It seems to be common sense that having someone to lean on in a time of need would be a good thing. And, not surprisingly, social psychological and clinical psychological research has confirmed that. But, in delving into the scientifically based questions of how, why, when and what kind of social support is most beneficial to people in times of stress, mental illness or well-being, social scientists have identified the truly important role that our relationships with others play in our psychological and physical health. When it comes to health, who we know is just as important, if not more so, than what we know.
When Things Are Good
Researchers have been breaking down the concept of social support into its component parts and exploring how relationships benefit health for over 30 years. They have examined how social ties benefit people when they are in a time of stress and when they are in a time of relative well-being in their lives.
Thoits (2012) outlines the seven ways in which having social ties benefit people overall.
Having a social group (which can include family, friends, community members, coworkers, and neighbors), creates a potential for social influence and comparison. Simply put, if we surround ourselves with people doing positive things, we are more likely to do positive things. Unfortunately, the opposite is also true, having unhealthy people in our surroundings increases the likelihood that we will make poor choices and live an unhealthy life. So, it turns out research supports the old wisdom “be careful who you choose for friends.”
Close members of a social group also offer the potential for positive social control. Meaning, they can actively encourage self-care and good decision making. However, this can also backfire if the person isn’t receptive to the “support”, instead sees it as dominating and intrusive and resists the positive health changes.
Relationships with others typically come with a sense of purpose and mattering to someone else. When we feel that we are meaningful to others, we are more likely to take good care of ourselves and work towards psychological well-being. For instance, when someone’s spouse is involved in the treatment of depression, they are more likely to stay compliant with treatment and work towards getting better (Sher et al, 2005).
Related to having a sense of purpose, self-esteem comes from feeling valued and worthwhile in the eyes of others. In turn, positive self-esteem is associated with lower symptoms of anxiety, depression, and distress while correlating positively with life satisfaction and happiness (Baumeister et al, 2003; Taylor and Stanton, 2007; Thoits, 2003).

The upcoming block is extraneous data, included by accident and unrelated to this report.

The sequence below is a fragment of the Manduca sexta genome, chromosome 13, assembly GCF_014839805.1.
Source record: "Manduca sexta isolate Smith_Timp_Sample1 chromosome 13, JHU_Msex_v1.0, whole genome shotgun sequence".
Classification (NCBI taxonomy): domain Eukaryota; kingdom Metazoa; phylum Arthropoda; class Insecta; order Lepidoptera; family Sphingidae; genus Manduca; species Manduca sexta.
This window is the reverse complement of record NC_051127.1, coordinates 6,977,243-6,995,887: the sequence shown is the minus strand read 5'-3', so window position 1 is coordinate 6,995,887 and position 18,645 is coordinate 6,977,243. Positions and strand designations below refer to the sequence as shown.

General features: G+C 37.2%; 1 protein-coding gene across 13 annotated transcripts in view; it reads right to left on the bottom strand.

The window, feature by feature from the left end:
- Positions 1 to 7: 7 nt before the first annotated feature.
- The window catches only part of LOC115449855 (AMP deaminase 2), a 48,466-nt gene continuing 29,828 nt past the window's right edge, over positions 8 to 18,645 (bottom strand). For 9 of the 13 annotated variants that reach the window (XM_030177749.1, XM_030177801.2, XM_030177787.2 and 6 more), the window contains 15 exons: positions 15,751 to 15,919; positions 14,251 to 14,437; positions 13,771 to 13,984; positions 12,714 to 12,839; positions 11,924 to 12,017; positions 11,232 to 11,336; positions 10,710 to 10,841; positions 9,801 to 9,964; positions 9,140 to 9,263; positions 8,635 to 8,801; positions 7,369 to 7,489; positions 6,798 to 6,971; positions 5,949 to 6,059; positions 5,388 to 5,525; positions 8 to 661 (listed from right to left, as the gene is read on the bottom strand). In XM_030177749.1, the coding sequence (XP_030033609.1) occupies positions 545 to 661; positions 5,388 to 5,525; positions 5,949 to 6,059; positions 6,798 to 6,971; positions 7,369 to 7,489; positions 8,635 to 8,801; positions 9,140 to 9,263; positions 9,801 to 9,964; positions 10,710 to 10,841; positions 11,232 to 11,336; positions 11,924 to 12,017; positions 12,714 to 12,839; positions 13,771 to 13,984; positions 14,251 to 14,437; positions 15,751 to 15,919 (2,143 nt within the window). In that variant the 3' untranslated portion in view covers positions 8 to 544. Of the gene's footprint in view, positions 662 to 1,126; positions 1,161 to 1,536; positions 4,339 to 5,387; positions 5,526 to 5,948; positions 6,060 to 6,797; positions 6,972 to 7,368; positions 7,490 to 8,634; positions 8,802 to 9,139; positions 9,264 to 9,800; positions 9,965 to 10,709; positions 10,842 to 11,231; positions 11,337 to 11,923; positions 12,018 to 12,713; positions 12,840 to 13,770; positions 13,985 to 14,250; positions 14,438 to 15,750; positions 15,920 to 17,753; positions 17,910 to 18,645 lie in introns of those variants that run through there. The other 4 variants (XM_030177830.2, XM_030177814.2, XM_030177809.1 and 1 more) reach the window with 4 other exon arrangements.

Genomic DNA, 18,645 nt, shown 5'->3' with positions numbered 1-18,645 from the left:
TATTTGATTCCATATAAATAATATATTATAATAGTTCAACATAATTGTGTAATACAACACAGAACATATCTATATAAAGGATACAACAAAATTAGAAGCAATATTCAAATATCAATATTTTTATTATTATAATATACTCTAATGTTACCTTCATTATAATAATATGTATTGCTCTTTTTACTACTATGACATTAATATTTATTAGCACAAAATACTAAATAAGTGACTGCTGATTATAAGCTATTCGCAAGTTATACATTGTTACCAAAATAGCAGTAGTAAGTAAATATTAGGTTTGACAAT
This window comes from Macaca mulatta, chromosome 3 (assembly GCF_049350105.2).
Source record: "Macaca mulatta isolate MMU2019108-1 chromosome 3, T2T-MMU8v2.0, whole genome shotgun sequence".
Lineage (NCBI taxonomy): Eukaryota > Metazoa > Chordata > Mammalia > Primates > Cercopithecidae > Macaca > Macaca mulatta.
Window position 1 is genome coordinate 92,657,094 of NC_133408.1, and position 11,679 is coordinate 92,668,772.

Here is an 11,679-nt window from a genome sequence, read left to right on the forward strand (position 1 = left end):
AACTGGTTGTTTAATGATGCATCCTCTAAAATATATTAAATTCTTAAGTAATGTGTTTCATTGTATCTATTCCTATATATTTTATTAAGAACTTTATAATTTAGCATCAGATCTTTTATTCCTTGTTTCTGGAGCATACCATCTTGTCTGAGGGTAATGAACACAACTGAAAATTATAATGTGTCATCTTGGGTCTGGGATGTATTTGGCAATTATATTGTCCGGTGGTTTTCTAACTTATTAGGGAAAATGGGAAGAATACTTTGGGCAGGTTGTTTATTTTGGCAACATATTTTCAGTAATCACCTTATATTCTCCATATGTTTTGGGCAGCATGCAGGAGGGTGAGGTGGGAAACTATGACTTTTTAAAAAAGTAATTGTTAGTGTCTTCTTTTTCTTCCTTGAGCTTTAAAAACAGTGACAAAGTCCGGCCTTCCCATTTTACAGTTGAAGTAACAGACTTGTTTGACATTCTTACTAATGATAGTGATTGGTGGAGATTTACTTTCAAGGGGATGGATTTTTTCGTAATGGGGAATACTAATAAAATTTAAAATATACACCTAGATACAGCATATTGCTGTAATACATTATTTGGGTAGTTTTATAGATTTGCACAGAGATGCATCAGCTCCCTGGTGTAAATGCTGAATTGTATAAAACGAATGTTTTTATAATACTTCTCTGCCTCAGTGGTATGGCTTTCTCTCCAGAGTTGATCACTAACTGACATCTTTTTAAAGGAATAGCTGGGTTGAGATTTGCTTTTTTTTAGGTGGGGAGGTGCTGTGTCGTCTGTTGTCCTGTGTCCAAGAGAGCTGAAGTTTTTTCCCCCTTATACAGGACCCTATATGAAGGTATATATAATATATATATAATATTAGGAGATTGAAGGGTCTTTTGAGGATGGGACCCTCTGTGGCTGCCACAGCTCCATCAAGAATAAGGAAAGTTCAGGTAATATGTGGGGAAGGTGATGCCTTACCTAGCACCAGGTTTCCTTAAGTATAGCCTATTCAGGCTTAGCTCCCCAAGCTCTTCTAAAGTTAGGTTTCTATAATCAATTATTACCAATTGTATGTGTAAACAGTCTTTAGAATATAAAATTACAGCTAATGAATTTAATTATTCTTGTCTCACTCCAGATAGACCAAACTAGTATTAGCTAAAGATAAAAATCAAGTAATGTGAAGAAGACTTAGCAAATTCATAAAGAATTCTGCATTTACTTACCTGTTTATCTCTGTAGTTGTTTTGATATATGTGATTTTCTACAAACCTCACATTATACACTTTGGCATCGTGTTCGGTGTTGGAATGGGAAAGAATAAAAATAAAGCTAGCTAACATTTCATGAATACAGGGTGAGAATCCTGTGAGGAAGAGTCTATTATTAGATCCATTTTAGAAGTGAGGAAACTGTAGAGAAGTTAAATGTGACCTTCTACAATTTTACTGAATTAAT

When we feel we are successful at maintaining our relationships, we develop a sense of control and mastery. We feel like we can do things well. This confidence in our own abilities translates to confidence in our ability to cope with challenges that arise and reduce our perceived level of anxiety and depression in the face of such challenges (Taylor and Stanton 2007).
Feeling part of a group, either a family or a circle of friends in a community, creates a sense of acceptance and belonging. The absence of feeling a sense of belonging, say loneliness, has been linked to depression, anxiety, poor health habits and poor health (Cacioppio et al, 2002; Uchino 2004).
And, finally, having positive people around us allows us to believe that, if the time should come when we do need someone’s help, that help will be available. The importance of this perceived social support cannot be underestimated and has been found to be more important to well-being in many ways than actual received social support during isolated periods of stress. Feeling that people “have your back” is more important to overall sense of well-being (Lakey & Cronin, 2008).
When Things Are Not So Good
During difficult times, social support takes on the role of Stress-Buffering. Positive, supportive relationships can buffer or protect us from the stress of whatever challenge we are facing. Support during difficult times (major life events, physical illness or mental health illness) can come in the forms of visible and deliberate support or emotional sustenance. Visible support can include taking care of things for someone, providing information that they need, offering advice, or problem-solving. Emotional support can include love, caring, empathy, willingness to listen to venting and validation of feelings and concerns (Thoits, 2012).
The challenge of difficult times is that, while in the middle of a stressful situation or an episode of mental illness, it can be very challenging to explain what you are going through and what kind of help you need. In turn, the people that care about you often experience their own frustration and anxiety in feeling helpless and not knowing how to support you. This can often strain the very relationships that could be helpful and creates another layer of unnecessary stress.